JJ Heller on the bittersweet nature of parenting.
It's been incredible to watch my little girls graduate from diapers, baby food and cribs to bunkbeds, backpacks and homework. I know everyone says this, but it happened so fast! One day they were learning how to walk, and now they're six and nine year-olds riding their scooters with friends in the alley behind our house. I used to have to cut up their food and now they're packing their own lunches for school. Even as their physical needs are decreasing, their emotional needs are starting to ramp up. The "tweens" are just around the corner.
When I was a kid, I didn't think much about all the ways my parents provided for me. I knew I could count on them to give me enough food, water, and even several brand new outfits to wear during the first week of school each year. I didn't think about all the emotional support they provided. Like the way my mom would come to every single one of my basketball, volleyball and softball games, and how her voice was consistently the loudest cheerer in the crowd (and I mean this literally!). I didn't think about how much confidence it gave me when my dad would take me to the gym every Sunday night and rebound for me as I shot baskets over and over.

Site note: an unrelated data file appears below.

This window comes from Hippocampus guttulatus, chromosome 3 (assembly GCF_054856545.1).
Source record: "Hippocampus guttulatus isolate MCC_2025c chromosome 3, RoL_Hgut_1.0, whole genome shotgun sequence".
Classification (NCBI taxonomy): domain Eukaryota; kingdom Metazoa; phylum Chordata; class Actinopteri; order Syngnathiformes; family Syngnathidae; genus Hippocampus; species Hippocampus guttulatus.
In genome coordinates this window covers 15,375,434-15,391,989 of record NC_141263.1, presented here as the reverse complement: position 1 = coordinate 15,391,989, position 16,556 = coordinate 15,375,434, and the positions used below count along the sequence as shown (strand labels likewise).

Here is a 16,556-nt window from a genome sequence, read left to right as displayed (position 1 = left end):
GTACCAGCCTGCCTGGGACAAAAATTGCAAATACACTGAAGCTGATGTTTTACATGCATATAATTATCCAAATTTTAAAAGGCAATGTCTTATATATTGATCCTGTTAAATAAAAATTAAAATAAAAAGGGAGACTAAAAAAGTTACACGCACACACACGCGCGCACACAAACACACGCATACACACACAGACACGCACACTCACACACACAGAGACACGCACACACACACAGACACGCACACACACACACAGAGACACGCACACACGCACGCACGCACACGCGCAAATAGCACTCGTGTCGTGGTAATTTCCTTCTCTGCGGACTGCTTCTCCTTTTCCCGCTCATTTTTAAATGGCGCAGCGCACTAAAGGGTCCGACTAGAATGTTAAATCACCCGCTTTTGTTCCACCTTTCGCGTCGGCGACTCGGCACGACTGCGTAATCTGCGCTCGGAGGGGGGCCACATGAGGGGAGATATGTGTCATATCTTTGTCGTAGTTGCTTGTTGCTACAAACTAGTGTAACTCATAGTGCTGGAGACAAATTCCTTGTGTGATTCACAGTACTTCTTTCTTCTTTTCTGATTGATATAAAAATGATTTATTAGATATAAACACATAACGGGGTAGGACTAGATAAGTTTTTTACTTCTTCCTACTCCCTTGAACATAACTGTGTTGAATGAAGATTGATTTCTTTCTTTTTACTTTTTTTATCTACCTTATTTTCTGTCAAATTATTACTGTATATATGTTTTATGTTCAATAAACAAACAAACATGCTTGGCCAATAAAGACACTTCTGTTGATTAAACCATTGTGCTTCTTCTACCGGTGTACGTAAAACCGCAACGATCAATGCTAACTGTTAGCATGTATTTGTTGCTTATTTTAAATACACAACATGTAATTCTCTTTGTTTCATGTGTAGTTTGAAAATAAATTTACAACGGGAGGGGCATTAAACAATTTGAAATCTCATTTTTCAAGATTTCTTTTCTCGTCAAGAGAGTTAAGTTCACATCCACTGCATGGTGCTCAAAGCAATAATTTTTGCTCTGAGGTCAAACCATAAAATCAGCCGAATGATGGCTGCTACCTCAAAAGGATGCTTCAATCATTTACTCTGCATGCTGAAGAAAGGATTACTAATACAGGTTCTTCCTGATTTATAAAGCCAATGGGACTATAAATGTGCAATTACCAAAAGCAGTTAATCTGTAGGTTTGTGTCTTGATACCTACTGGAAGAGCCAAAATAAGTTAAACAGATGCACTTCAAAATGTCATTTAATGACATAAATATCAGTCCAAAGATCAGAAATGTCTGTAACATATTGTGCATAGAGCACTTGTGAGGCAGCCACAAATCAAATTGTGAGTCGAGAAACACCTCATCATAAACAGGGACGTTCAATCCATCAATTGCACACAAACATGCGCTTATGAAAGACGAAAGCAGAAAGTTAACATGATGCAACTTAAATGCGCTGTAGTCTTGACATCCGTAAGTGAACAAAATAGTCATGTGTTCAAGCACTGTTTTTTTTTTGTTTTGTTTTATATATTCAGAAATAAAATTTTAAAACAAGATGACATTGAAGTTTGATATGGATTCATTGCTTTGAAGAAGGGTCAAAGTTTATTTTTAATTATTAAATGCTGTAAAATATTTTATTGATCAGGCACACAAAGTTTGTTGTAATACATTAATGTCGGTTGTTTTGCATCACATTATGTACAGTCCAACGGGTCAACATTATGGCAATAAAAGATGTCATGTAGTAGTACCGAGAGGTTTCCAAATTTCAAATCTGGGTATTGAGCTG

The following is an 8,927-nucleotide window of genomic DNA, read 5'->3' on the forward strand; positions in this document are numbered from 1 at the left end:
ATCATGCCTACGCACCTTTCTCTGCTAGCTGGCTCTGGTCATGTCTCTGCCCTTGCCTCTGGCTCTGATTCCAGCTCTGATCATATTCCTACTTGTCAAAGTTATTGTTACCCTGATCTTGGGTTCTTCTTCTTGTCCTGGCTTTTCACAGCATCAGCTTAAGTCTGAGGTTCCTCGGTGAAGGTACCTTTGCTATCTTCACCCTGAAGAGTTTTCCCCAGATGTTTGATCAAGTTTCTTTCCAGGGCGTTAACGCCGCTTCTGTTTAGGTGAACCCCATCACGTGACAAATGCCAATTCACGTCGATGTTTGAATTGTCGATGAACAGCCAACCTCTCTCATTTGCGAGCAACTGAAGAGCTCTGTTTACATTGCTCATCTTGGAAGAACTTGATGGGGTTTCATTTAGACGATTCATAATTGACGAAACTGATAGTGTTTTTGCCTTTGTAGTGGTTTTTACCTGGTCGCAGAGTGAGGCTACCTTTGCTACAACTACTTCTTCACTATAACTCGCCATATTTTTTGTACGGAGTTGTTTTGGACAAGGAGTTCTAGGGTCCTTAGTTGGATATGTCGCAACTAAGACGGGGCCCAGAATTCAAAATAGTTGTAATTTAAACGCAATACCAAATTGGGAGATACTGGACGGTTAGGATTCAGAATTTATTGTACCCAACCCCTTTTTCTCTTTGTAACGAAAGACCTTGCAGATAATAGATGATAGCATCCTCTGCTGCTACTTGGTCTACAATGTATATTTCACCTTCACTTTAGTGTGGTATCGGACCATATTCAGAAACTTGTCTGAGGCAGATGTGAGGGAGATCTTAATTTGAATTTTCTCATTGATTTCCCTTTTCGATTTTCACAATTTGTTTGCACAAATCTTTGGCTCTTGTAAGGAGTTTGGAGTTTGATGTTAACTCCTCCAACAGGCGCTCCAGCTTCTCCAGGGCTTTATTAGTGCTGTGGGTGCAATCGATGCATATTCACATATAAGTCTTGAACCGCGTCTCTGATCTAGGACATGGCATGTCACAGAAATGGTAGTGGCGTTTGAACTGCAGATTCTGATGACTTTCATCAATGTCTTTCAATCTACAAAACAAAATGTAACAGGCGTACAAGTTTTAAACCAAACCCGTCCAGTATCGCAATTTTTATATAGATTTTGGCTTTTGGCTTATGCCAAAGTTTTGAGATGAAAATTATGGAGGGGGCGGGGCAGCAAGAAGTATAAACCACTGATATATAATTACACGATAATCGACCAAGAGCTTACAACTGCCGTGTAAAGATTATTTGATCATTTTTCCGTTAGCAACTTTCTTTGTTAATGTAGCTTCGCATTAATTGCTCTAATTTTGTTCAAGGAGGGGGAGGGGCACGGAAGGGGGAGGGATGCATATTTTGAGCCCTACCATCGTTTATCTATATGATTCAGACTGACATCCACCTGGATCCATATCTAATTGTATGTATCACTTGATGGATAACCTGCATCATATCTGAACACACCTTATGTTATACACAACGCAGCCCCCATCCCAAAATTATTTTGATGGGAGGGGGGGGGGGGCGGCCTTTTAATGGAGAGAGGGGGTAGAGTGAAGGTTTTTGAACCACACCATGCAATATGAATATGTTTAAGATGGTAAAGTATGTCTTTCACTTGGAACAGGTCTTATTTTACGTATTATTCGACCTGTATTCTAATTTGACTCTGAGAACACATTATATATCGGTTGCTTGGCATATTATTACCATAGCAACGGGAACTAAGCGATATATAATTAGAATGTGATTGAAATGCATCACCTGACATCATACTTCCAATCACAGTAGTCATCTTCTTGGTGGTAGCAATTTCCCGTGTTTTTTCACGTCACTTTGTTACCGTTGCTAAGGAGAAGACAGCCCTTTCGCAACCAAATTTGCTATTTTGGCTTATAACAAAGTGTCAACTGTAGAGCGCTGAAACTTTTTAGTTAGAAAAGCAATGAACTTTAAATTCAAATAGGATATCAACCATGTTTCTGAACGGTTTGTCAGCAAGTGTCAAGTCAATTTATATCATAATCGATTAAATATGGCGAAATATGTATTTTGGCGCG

I remember the day my mom and I left home to make the four-hour drive up to my new college. Before I left, my Dad gave me a hug and I saw him cry for maybe the second time in my whole life. I imagine those tears were a mixture of pride for how grown-up I had become and also sadness that I wouldn't be living under his roof anymore. It was the tension of parenting summed up in that one bittersweet moment. Equipping and letting go.
As my kids grow, my husband and I are trying to teach our kids the practical and emotional skills they need to thrive in the world without us. And little by little, they become stronger and wiser. And little by little, we have to let go. But if we've done our job well, we can trust that our children, no matter how old they are, will still reach out their hand to us. As a mother, I pray that no matter how old they are, whether they need help with a task or simply our love and affection, they always know they have my hand to hold.The opinions expressed in this article are not necessarily those held by Cross Rhythms. Any expressed views were accurate at the time of publishing but may or may not reflect the views of the individuals concerned at a later date.
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